Quality of Life in Dementia Patients and Their Proxies: A Narrative Review of the Concept and Measurement Scales

  • C. J. M. Schölzel-Dorenbos
  • P. F. M. Krabbe
  • M. G. M. Olde Rikkert


Dementia profoundly affects quality of life of patients as well as family and caregivers. Quality of life (QOL) refers to people’s emotional, social and physical wellbeing, and their ability to function in daily life. QOL measures attempt to evaluate directly the impact of dementia or interventions on people’s ability to function in life. Besides this global conceptualization of QOL there is a growing field of research on QOL measures focused on the measurement of health related quality of life (HRQL), i.e., a person’s satisfaction or happiness with domains of life insofar as they affect or are affected by the dementia. HRQL can be distinguished from QOL in that it concerns itself primarily with those factors that fall under the purview of health care providers and health care systems ( QOL/HRQL). QOL measurement provides a subjective evaluation that captures benefits and harms of interventions not detected by standard clinical outcomes. Three methods of QOL assessment are available: self-report, proxy-report and  proxy rating by direct observation of behavior assumed to be related to QOL. Acknowledging the problem of potential bias of proxy-reports, self-report methods are preferable if possible. If not, observational methods by an uninvolved professional are an acceptable alternative.

By content, QOL measurement scales also can be categorized into three groups: generic, domain-specific or disease-specific. Generic scales can be divided in health profiles and utility measurements. Health profiles classify subjects with respect to a broad spectrum of QOL domains, thus producing a descriptive profile from several health domains. Generic utility measures enable cost-utility analysis. Cost is measured in monetary units. Benefit is usually expressed in quality-adjusted life years (QALYs) or disability-adjusted life years (DALYs). Domain-specific questionnaires rate QOL on circumscript areas, such as mobility, physical restrictions, autonomy or mastery. Dementia-specific measures probably have a higher grade of  responsiveness, i.e., a higher ability to identify changes that relate to the natural course of dementia or treatment interventions.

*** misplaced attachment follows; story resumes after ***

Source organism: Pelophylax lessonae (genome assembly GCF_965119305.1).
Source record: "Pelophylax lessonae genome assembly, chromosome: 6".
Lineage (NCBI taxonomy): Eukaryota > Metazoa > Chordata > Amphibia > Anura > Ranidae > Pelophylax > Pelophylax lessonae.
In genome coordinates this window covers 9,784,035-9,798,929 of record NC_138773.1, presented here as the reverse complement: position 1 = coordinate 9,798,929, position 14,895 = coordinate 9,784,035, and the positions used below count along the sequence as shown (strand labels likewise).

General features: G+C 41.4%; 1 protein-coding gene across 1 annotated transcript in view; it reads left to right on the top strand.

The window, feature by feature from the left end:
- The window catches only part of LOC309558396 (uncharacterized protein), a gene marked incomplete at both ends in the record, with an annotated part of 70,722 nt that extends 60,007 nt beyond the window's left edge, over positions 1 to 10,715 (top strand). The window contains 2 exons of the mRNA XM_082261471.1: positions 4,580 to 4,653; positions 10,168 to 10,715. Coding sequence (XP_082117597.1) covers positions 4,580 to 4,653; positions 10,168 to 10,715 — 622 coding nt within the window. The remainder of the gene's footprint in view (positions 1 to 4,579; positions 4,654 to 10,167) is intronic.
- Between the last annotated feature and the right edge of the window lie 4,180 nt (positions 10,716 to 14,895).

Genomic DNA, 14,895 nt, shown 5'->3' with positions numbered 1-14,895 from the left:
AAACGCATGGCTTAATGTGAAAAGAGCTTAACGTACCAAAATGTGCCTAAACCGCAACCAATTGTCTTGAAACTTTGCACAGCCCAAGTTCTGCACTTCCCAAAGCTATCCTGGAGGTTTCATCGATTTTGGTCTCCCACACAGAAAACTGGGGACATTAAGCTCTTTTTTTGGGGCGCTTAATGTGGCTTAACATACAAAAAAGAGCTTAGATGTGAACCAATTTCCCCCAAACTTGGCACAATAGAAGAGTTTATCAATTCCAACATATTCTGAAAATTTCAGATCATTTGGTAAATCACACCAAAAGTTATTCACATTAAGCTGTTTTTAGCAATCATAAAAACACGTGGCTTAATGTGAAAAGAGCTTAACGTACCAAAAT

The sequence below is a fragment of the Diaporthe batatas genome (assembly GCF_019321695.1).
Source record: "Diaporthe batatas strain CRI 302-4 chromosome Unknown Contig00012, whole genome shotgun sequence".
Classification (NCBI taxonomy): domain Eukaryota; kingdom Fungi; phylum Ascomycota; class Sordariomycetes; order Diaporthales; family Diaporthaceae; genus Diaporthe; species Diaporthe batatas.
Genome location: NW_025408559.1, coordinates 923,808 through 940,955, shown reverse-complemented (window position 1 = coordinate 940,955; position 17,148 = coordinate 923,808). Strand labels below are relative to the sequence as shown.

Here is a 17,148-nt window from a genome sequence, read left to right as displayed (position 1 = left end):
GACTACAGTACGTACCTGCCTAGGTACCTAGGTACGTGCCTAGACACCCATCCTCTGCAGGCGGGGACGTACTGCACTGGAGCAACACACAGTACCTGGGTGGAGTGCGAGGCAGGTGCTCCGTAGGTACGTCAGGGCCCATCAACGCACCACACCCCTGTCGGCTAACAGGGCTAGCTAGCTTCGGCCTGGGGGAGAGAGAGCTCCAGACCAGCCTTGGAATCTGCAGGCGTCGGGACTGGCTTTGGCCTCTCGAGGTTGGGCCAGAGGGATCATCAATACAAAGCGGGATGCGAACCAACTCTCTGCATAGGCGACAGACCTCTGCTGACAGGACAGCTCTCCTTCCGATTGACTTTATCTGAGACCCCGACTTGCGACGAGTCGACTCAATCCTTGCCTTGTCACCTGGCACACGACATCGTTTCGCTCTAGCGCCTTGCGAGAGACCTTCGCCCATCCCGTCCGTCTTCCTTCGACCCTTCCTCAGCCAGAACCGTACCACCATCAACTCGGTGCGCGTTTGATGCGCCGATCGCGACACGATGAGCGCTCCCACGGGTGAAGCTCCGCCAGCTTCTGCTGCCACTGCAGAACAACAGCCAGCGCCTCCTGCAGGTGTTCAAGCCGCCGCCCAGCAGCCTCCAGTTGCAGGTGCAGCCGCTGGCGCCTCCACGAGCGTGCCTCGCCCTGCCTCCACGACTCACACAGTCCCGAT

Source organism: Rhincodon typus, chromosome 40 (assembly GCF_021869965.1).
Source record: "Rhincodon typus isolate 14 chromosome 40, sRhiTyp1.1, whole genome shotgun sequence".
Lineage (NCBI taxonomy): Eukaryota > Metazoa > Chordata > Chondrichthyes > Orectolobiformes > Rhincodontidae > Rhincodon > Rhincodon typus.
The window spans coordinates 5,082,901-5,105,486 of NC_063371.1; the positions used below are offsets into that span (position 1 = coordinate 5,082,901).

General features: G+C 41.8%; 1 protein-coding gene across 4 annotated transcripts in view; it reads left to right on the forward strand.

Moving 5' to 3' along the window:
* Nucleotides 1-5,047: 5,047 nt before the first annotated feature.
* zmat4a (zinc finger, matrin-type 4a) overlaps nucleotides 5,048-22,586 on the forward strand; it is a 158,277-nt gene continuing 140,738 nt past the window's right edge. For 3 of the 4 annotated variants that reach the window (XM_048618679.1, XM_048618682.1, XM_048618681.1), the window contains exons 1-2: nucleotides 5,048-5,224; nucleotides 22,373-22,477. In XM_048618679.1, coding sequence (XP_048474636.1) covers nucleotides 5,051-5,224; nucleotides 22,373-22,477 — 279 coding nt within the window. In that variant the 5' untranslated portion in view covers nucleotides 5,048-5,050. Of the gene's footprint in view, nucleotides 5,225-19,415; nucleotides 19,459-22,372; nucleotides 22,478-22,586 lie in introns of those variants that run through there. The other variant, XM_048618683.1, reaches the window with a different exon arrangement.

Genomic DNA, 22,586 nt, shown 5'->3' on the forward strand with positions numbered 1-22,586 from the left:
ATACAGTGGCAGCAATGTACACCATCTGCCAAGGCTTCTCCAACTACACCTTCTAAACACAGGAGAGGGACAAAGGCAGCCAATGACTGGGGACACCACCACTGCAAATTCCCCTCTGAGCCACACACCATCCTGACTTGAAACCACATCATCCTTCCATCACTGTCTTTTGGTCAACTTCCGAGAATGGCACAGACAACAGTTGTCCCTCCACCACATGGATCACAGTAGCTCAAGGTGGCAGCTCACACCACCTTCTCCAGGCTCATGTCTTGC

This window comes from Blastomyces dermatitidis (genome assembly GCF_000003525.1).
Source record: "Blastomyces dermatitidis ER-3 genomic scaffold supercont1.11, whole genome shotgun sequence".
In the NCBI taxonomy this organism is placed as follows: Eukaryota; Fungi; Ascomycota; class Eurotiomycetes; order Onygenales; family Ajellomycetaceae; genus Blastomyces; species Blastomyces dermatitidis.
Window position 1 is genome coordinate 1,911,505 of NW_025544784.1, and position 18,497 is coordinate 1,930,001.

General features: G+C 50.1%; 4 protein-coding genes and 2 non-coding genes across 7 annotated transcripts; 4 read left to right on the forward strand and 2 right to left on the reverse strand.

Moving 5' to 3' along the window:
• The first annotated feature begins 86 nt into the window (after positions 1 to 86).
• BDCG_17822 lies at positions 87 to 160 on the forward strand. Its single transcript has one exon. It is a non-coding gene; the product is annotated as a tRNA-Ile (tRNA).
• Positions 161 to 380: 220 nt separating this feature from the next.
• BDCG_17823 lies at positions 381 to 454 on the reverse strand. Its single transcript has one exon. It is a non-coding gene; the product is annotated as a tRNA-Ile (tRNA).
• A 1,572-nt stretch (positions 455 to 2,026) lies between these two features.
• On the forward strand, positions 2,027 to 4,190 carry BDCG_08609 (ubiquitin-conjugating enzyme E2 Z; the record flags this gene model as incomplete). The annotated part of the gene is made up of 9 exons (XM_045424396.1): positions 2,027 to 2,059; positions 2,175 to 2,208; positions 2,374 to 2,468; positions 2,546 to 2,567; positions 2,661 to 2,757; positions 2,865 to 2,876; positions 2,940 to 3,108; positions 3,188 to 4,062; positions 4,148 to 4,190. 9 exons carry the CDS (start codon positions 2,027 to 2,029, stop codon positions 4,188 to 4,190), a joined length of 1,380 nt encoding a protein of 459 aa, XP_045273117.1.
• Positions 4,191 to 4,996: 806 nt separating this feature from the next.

QOL measurement methods in dementia are still facing important challenges. Measurement properties encompass reliability, validity and responsiveness. Responsiveness, the ability to detect relevant change over time in health status, is an essential property of outcome measures for intervention studies and still largely unclear in dementia research. Another important item is response shift, referring to the psychological adaptation of perception of QOL following a change in health status (e.g., progress of the dementia), which should also be addressed adequately. Next to the differential effects of dementia on the patients themselves, caring for people with dementia is often associated with increase in distress and decrease in mental health and wellbeing, thus affecting QOL of proxies as well. Therefore, despite the remaining scientific challenges in the field, it is highly recommendable to include QOL assessment of patients and proxies as endpoints in all dementia and MCI intervention trials.


Response Shift Minimal Important Difference Dementia Patient Utility Measure Proxy Rating 
These keywords were added by machine and not by the authors. This process is experimental and the keywords may be updated as the learning algorithm improves.

List of Abbreviations:


Activity and Affect Indicators of quality of life


Alzheimer’s disease


Alzheimer’s Disease health-Related Quality of Life scale


Bath Assessment of Subjective Quality of Life in Dementia


Cornell-Brown Scale for quality of life in dementia


cost-effectiveness analysis


cost-utility analysis